Larry De Maria -- William Blair -- Analyst

Sure, that's pretty helpful. That's really helpful. Thank you. So in other words, that some of the stuff that your green competitor talks about with their social platforms.

You're able to mitigate that with the Farmers Edge it sounds like, if you can kind of confirm that, it would be helpful. And then just from a top line and then I'll leave it here, high level perspective, sounds like replacement and technology are obviously driving things. We know this. But does that imply that despite the low commodity prices and some of the trade concerns that all off being equal, we can consider that the replacement cycle and technology lead to further let's say moderate growth in ag over the next couple of years unless something bad happens with trade? Is that fair or no? How do you think about it?

David Meyer -- Chairman and Chief Executive Officer

Well, I think that we're working off awful load numbers, right? If you look where these industry numbers are right now, we're working off some really low numbers, so to be able to sustain that, it's not going to take a lot of units in order to stay at the same numbers. So we've experienced these low commodity prices and at this level right now, and we feel that these levels of unit sales are fairly sustainable and that's really what's driving that business is the replacement demand. And we saw some uptick in commodity prices than we could probably see some improvement. So getting back to the precision, Titan Machinery has always been a -- the leading edge in the technology, I don't know if the early days are built to our network.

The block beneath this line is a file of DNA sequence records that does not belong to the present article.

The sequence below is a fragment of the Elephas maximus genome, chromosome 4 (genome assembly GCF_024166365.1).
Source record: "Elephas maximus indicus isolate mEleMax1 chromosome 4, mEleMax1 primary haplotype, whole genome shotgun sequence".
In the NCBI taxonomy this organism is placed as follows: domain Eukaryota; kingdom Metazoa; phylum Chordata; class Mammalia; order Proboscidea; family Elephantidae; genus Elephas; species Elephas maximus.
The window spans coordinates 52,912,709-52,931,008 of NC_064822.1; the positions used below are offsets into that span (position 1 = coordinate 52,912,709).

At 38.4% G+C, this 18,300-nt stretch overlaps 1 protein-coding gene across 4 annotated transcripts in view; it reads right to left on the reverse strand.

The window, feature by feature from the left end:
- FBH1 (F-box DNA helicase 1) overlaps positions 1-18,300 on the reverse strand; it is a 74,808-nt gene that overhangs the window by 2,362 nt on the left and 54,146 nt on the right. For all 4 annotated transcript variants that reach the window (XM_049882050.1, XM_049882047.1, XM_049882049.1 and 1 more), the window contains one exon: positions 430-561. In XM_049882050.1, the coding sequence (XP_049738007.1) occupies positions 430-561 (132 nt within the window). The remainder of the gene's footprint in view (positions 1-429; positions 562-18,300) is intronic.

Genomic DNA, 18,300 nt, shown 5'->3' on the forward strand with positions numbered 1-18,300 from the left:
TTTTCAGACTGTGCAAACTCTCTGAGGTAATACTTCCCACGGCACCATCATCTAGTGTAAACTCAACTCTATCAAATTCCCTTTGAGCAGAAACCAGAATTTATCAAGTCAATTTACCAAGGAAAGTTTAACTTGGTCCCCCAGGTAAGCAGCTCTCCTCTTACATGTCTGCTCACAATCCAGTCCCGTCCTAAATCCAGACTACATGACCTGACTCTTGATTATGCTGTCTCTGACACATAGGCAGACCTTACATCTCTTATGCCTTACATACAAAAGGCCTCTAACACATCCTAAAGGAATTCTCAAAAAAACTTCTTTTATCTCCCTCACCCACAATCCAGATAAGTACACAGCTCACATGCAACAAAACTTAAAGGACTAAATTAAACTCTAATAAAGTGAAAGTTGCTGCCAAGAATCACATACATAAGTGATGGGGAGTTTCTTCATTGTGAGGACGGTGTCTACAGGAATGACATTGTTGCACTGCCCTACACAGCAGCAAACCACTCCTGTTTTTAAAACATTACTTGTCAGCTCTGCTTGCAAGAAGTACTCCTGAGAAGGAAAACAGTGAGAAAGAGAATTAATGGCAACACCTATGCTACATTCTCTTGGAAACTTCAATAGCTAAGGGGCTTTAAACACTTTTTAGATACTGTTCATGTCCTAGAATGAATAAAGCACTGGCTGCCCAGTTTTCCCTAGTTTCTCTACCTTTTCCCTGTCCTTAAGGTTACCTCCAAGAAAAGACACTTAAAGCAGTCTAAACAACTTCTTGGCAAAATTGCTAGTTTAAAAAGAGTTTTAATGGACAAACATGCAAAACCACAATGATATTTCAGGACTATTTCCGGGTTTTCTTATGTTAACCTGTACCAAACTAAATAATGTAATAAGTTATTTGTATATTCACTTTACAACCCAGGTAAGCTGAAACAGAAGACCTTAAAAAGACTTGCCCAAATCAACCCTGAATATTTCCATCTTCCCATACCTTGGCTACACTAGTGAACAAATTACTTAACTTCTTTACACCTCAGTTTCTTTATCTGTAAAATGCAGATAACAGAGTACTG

And what we have right now from Case IH and definitely leading edge technology and the other thing is that it is open architecture. It accommodates mix fleets, leading edge stocks and if you take some of the partnerships, they have with Tremble, the partnership with Raven, the partnerships with Farmers Edge, I definitely think we've got a very formal precision platform to go to the marketplace with. Definitely at/or as good as anything that Deere has out there.

Larry De Maria -- William Blair -- Analyst

That's very good, and thanks for the color. Good luck, David.

Operator

Thank you. We reach the end of our question-and-answer session. I'd like to turn the floor back over to Mr. Meyer for any further or closing comments.

David Meyer -- Chairman and Chief Executive Officer

Well, I want to thank everybody for participation on the call and looking forward to a good fourth quarter. So thank you.

Operator

[Operator signoff]

Duration: 44 minutes

Call Participants:

John Mills -- Investor Relations

David Meyer -- Chairman and Chief Executive Officer

Mark Kalvoda -- Chief Financial Officer

Ryan Sigdahl -- Craig-Hallum Capital Group -- Analyst

Joe Grabowski -- Robert W. Baird & Co. -- Analyst

Larry De Maria -- William Blair -- Analyst

More TITN analysis